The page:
Where is South America
But ... isn't South America dangerous?
Recently, more and more visitors have found my site using the search phrase "is South America dangerous" or "dangerous countries in South America". Many travelers in Germany are concerned with the issue of security, and quite a few avoid South America because of their concerns. Is it really so bad?
As most readers know, I spent a long time in South America, 8 months in total. During this time I have traveled through 5 countries alone: Peru, Bolivia, Chile, Uruguay and Argentina. This year, Rio de Janeiro in Brazil was added.
I had a great time and always enjoy coming back to South America. The local people are incredibly personable and warm-hearted, especially if you speak the language, it is worth the long journey from a human point of view.
There is nowhere absolute security
Let's start with the sad truth: there are no safe countries / regions in this world. Especially if you grew up in Germany, you can hardly find an area that is safer than at home. But there are also dangerous areas in Germany, especially in metropolitan areas and so-called “social hot spots”.
Although poverty is greater in South America, this does not necessarily mean that a mass murderer is waiting for his next victim on every corner. As in Germany, there are places with more and places with fewer criminal incidents. Especially with tourist hotspots, the countries try to guarantee a particularly high level of security, after all, many are dependent on tourism.
Travel carefree and without fear - maintain respect
On my trip across the continent, I had a good, safe feeling most of the time. Many areas sometimes look worse to us Europeans than they actually are. Here it is important that you inform yourself in advance about the places you want to visit next and that you observe basic safety rules.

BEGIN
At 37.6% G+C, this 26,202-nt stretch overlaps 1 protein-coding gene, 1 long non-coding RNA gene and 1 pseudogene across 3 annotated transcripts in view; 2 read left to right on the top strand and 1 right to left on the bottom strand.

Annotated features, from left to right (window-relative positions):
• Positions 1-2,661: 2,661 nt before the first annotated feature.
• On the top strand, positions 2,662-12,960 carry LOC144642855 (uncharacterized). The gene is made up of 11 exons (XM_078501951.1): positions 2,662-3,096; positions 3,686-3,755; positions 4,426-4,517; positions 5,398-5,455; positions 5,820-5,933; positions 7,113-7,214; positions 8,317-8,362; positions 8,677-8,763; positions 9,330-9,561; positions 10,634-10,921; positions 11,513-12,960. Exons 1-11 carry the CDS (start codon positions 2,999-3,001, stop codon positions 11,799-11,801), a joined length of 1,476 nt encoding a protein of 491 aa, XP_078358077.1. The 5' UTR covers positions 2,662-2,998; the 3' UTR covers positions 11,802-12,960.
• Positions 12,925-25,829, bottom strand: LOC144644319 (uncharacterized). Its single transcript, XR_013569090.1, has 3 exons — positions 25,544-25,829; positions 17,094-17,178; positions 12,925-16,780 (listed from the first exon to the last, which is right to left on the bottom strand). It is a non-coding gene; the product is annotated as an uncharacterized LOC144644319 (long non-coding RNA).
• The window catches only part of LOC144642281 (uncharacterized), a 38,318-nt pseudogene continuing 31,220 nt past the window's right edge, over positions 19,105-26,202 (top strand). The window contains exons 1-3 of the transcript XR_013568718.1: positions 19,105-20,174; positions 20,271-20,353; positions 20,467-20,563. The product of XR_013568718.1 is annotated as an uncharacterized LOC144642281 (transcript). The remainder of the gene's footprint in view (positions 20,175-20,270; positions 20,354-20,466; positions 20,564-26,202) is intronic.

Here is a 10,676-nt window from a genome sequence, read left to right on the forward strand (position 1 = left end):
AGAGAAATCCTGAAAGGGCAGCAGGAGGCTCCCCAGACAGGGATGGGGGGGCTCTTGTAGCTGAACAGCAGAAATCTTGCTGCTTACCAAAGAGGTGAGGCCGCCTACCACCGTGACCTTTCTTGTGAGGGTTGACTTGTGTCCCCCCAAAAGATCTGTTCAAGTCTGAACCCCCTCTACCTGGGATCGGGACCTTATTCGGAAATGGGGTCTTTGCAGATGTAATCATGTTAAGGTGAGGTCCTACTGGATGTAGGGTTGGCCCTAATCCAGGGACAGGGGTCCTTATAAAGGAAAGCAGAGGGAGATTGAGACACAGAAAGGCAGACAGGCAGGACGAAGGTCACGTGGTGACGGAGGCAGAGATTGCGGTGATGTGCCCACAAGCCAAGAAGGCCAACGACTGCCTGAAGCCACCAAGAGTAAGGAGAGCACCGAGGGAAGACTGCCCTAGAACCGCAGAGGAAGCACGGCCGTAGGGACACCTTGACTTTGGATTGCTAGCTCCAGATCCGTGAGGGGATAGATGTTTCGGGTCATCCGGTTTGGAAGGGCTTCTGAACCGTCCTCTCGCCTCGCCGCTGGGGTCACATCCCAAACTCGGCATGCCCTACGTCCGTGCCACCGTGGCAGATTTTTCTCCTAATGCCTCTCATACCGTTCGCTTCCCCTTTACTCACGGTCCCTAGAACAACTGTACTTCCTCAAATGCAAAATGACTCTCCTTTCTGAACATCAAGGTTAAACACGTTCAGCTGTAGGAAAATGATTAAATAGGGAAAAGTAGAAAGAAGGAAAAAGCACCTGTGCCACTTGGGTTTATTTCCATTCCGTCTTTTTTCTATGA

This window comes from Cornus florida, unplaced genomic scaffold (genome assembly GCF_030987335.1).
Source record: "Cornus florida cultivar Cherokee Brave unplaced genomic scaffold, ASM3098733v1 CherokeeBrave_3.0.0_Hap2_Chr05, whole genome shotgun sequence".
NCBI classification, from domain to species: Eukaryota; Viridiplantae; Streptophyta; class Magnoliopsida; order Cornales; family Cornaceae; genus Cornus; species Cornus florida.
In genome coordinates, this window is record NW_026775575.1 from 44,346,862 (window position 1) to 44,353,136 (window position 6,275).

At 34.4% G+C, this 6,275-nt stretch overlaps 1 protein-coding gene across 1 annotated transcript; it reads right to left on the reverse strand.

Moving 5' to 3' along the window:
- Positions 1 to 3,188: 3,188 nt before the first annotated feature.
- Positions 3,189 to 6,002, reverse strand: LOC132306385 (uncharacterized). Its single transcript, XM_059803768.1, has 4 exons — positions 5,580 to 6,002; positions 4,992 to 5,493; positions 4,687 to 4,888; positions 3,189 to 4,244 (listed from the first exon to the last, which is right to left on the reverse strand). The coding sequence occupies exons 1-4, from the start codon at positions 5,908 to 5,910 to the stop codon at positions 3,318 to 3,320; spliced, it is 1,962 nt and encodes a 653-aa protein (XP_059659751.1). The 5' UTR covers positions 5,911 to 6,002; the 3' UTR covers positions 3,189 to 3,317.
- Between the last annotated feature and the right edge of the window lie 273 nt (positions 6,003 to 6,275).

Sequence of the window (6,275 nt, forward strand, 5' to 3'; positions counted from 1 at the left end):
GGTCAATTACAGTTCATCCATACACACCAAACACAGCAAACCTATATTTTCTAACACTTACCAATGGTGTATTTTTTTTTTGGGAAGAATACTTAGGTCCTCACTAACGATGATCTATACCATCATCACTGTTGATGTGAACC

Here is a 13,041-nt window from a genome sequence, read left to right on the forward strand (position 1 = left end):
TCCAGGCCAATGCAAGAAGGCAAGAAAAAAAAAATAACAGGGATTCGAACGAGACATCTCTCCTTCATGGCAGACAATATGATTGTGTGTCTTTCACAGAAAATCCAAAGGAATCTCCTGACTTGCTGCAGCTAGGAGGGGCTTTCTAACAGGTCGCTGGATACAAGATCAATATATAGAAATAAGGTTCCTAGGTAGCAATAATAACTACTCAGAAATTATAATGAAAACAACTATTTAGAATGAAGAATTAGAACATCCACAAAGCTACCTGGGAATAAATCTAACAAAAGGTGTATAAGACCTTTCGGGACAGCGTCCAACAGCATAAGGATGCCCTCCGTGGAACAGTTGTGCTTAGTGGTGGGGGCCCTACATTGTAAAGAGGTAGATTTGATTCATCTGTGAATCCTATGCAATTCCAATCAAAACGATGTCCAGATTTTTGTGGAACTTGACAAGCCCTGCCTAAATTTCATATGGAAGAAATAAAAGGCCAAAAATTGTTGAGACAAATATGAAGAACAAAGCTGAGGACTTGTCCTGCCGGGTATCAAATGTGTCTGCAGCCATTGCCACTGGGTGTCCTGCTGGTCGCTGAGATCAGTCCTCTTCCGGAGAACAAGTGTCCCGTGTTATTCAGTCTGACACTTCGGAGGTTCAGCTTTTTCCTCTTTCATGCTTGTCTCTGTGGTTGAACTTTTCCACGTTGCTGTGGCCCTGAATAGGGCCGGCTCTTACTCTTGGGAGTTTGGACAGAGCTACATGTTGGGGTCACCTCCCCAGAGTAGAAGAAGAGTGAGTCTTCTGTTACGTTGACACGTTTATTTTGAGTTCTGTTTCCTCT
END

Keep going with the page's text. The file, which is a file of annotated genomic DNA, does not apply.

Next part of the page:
The most important thing, however, is: never travel with fear, but on the other hand don't lose respect either. It is important to be with your eyes open and to trust your gut feeling.
Learning the language also means becoming more confident
I preach again and again in my travel guides: “People, learn the local language!”. The language opens many doors for you and lets you travel much more confidently - you understand people, you know what they want from you, you can ask them for help or advice.
In addition, you avoid so many misunderstandings, appear more self-confident and add value to your trip immensely - the effort of a language course and the money invested pays off in many ways.
Enjoy big cities with caution
But yes, something bad happened to me too - I was the victim of a very violent robbery in Cordoba (Argentina). However, this is due to the disregard of my own safety rules “never go alone in big cities at night”, “if in doubt, take a taxi” and “don't get careless”. In the end there was the loss of valuables and hospitalization. Quite uncool but also pretty stupid of me (here is the video).
If you follow the safety tips on South America, there would not be a single incident at the end of a very long stay in South America. Nevertheless, after the attack I learned to love Argentina even more - the support I received is difficult to put into words and has shown me how great the local people are.
Be it my negative experience or that of other travelers, the attacks mostly took place in large cities. Not infrequently, the recklessness and the fact that one has not been informed beforehand played a decisive role.
Do not be put off!
If you ignore the big cities, a lot is put into perspective - in Patagonia and the lake area in Chile I hitchhiked more than 1000km. In Ushuaia (Tierra del Fuego), Bariloche (Argentina), San Pedro de Atacama (Chile), Punta del Este (Uruguay) and many more. I was often out and about at night without any problems after I had informed myself about the conditions beforehand. Not to mention the multi-day hikes including camping in Peru, Chile and Argentina.
The security we enjoy in Germany is a great burden, as it often results in a fear that prevents us from having wonderful experiences. Because, let's be honest, what do we in Europe already know about this part of the world? What messages are getting through to us? Unfortunately, as is so often the case, it is mostly the negative ones.
The countries of South America have so much to offer, most spots are much safer than one is often led to believe. With a little preparation, traveling to this part of the world isn't much more dangerous than anywhere else. South America is waiting for you!
If you want to prepare optimally, continue here:
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Is South America Dangerous? How are your experiences
This post reflects my personal experiences and impressions - what about yours? I look forward to any constructive comment / experience report on the subject to give the undecided a broader impression!
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